After a nine-year-long hiatus, Bright Eyes has returned. Here’s we think of their long-awaited material.
The Omaha-based Indie-Folk legends, Bright Eyes are back with their ninth studio album, and Down in the Weeds Where the World Once Was is as sad as ever. Despite never officially breaking up, they parted ways for a while to let the band members explore other projects, most notably Nate Walcott’s scoring of the adaptation of The Fault in Our Stars, and frontman Conor Oberst joining Phoebe Bridgers on 2019’s Better Oblivion Community Center. The band has come back with a record that draws from the best of their past and adds to it in interesting and dynamic ways. Using contrasting themes of small and large troubles, Oberst’s lyricism has not dulled with time.
As is the standard for their albums, it begins with a skit – “Pageturners Rag”. At once both tongue-in-cheek and devastatingly sad, as the conversation between Oberst’s mother and ex-wife about his dead brother’s house is contrasted with a Joplin-esque ragtime tune. This sets up one of the key emotional beats of the album, the untimely death of Oberst’s brother. The following two tracks are standard Bright Eyes fare, deeply sad songs wrapped in a catchy tune. The country rock and pedal steel guitar of “Dance and Sing” and the upbeat drum patterns of “Just Once In The World” mask the existential questions about the natures of relationships and the world very well.
Next, “Mariana Trench” shifts from the small scale of the previous tracks with worries of an impending apocalypse. Warnings of stock market crashes and earthquakes, money trails, and wiretaps seem more prescient than ever, considering the state of the world, and yet the melody is not one of despair, saving that for the following track. “One and Done” takes us to the world after all this happens, putting the global problems of “Mariana Trench” in a deeply personal light. The instrumental starts similarly but grows to an intense denouement.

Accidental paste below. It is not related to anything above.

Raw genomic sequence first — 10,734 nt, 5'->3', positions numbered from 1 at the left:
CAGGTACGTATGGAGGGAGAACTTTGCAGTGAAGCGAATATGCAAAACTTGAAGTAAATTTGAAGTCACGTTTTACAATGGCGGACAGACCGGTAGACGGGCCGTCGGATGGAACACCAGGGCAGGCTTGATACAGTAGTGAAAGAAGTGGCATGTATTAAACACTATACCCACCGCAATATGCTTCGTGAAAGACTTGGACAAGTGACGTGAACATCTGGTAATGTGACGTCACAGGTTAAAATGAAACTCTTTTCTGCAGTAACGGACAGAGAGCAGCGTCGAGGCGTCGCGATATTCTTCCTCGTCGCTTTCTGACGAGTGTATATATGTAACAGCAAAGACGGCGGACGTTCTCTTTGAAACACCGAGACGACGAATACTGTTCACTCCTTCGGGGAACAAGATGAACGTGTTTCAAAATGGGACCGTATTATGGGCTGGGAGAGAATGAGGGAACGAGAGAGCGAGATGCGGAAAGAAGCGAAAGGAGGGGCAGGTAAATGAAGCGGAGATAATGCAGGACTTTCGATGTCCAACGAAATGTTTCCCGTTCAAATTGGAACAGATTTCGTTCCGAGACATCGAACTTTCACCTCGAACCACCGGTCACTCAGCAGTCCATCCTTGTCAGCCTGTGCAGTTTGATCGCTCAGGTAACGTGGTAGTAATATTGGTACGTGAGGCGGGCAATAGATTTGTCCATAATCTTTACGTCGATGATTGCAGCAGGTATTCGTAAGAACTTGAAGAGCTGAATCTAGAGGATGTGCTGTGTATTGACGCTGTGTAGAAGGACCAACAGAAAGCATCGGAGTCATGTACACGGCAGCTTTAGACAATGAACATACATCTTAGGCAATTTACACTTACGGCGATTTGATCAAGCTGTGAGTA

“Pan and Broom” is relaxing after the chaos of the last leg, the sparse production (and yes, “Hotline Bling” drum machine beats) and simple lyrics still weave a compelling story, while giving the listener room to breathe after the existential fear pervading the last two cuts. The trumpet and harpsichord in the following “Stairwell Song” provide a baroque quality to the song that contrasts nicely with “Pan and Broom”, and the lyrics feel very sadly personal, even for Oberst. As the lover in the song likes, the ending of the song is cinematic; the lush instrumental is fun, if short-lived.
“Persona Non Grata” is the low point of the album, with solid songwriting ruined by strange instrumental choices, and “Tilt-a-Whirl” is similarly forgettable. Thankfully, “Hot Car in the Sun” is Bright Eyes at their most bittersweet, and anyone with depression can instantly recognize the feelings the song speaks to. The pain of “walking around … talking out loud” is a familiar one, the listener can feel the weight that even basic actions have on him. Waking up is a struggle for Conor here, and the mundane and simple instrumental puts us in that mental state.
The last leg of the album is marginally happier, but maybe because it’s hard to be sadder than “Hot Car”; “Forced Convalescence” is the first time Oberst and co. really address how much different the band is now than in their heyday. It talks about the struggles of realizing one’s age, and how much faster life seems to go at 40, emphasized by a tale from Oberst’s childhood. He talks about how all he wanted was for life to speed up, being stuck in bed with a broken leg. He has his wish now, and all he wants now is for it to go slower.
“To Death’s Heart (in Three Parts)” is possibly the most impressive feat on the album, as it splits a five-and-a-half-minute song into three vignettes, each with their own distinct tone and story. They aren’t detailed but a strength of Oberst’s writing has always been his ability to recognize pertinent details and let the listener fill in the gaps. “Calais to Dover” is catchy fun with arena rock-inspired guitar in memory of their late touring manager/guitarist Simon Wring, and “Comet Song” is a fantastic closer. Showing off Oberst’s ability to play with emotions, talking about an obviously struggling relationship and his hope for his child in the same breath leaves us with a sense of hope. This imbues the album with a more intense emotional impact, more bittersweet than crushingly depressed.
Filled with diverse styles and interesting instrumentals, stellar songwriting, and strong themes tying the record together, Down in the Weeds Where the World Once Was shows that getting this band back together was most assuredly a success.
Listen to the album below!